Friday, September 05, 2008

Gay Said to Say This Outloud

You know, lately I'm sick to death of literary magazines.

I used to aspire to wrap up all my thoughts into obscure, pretty words that drew upon the classics, the form, the intent, the fragility and diamond-strength of language structure--I wanted to say something real, and touching.

THEN I realized that I also want to make money while I do that. Since I'd rather spend my days writing than working for some asshole company, and I wasn't born into an idly wealthy family, I have to write things that make money. I can still be real and touching, but include EVERYONE who can read, not cater to a gob of intellectuals who wouldn't know life if it lived through them.

I realized that I like to tell stories that anyone can read. Not just someone who's attended the correct classes, schools, or writing workshops.

I can write literary fiction. It's just ridiculous to do it unless you don't give a whit about making a living. (Or garnering a public voice that is heard beyond universities, literary magazines and coffee shops.)

Literary writing is exclusive.

I aspire to be a best-selling author. That means my stories sell the best. It doesn't mean that they mean more or less than something about James Joyce's real meaning behind a bowl of oatmeal and a girl hanging upside down on a swing in that familiar, soft-focus, backyard where something wonderful hides something horrible, and everything means something more than is said, but you wouldn't understand unless you've studied Joyce at Emery with professor So-and-Such.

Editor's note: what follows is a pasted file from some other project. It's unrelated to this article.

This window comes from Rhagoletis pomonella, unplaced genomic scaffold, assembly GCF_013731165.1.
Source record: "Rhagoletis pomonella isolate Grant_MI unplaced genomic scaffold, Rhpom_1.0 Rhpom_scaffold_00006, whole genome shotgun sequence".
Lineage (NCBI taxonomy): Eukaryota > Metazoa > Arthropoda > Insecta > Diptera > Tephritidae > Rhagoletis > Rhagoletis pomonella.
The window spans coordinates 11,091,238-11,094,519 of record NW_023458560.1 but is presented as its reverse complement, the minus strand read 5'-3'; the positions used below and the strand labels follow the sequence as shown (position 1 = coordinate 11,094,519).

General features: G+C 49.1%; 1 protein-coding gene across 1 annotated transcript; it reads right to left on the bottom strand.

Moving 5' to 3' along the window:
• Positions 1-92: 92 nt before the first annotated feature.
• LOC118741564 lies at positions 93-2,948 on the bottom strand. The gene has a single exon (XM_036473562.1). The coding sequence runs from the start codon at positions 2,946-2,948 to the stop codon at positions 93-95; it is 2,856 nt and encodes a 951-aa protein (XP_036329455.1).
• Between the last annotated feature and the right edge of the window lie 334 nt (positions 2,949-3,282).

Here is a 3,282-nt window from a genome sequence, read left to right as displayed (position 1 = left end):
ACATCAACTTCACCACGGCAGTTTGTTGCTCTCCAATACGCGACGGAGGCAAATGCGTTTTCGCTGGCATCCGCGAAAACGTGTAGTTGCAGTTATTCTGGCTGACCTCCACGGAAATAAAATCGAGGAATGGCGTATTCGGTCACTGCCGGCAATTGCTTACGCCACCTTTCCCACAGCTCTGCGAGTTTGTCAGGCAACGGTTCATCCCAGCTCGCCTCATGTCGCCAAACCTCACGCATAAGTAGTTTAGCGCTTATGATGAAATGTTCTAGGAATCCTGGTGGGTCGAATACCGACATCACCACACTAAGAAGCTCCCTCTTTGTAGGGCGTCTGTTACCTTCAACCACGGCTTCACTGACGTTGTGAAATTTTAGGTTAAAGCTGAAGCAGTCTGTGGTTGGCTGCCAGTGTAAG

Pretention does not a story make.

That's my ten cents.

Remember, I'm at two hours and ten minutes of not smoking. I'm a little testy.

And I don't run some fancy-shmancy literary magazine.


Blogger K.C. Ball said...

I am right there with you, Kevin.

I got put down, in a back-hand, over-the-shoulder sort of way, in the EDF daily comments yesterday because I said I wasn't always sure where the story was in literary fiction.

I think the words that were used were "insular" and "two-dimensional reading."

I didn't bother to respond because there already was a donnybrook going on. I didn't bother to say that I appreciated the way the author used the language, and the complex play of emotions being presented. I just didn't see a story there.

Maybe that's why I like genre writing so much. If you don't have a beginning, middle and end, if you don't show some sort of character development or deliver a punch at the end, it is really obvious that you blew it.

That's my ten cents.

Oh, and my poem, that Oonah,, accepted for Every Day Poets, rhymes; so I guess I am beyond hope.

10:13 AM  
Blogger Shameless said...

Nice! I subbed five poems there, and I shall sub no more! I am not a poet, NOR a literary writer.

I stayed out of the EDF battle between literary writing vs. stuff that actually tells a story, and "insular" "two-dimensional" reading vs. being a poof.

(I'm not on the poofy side...)

Thanks, K.C.

10:27 AM  
Anonymous M. "lol testicle" Sherlock said...

hehe you said testy....

that sounds like teste....hehehe

6:10 AM  

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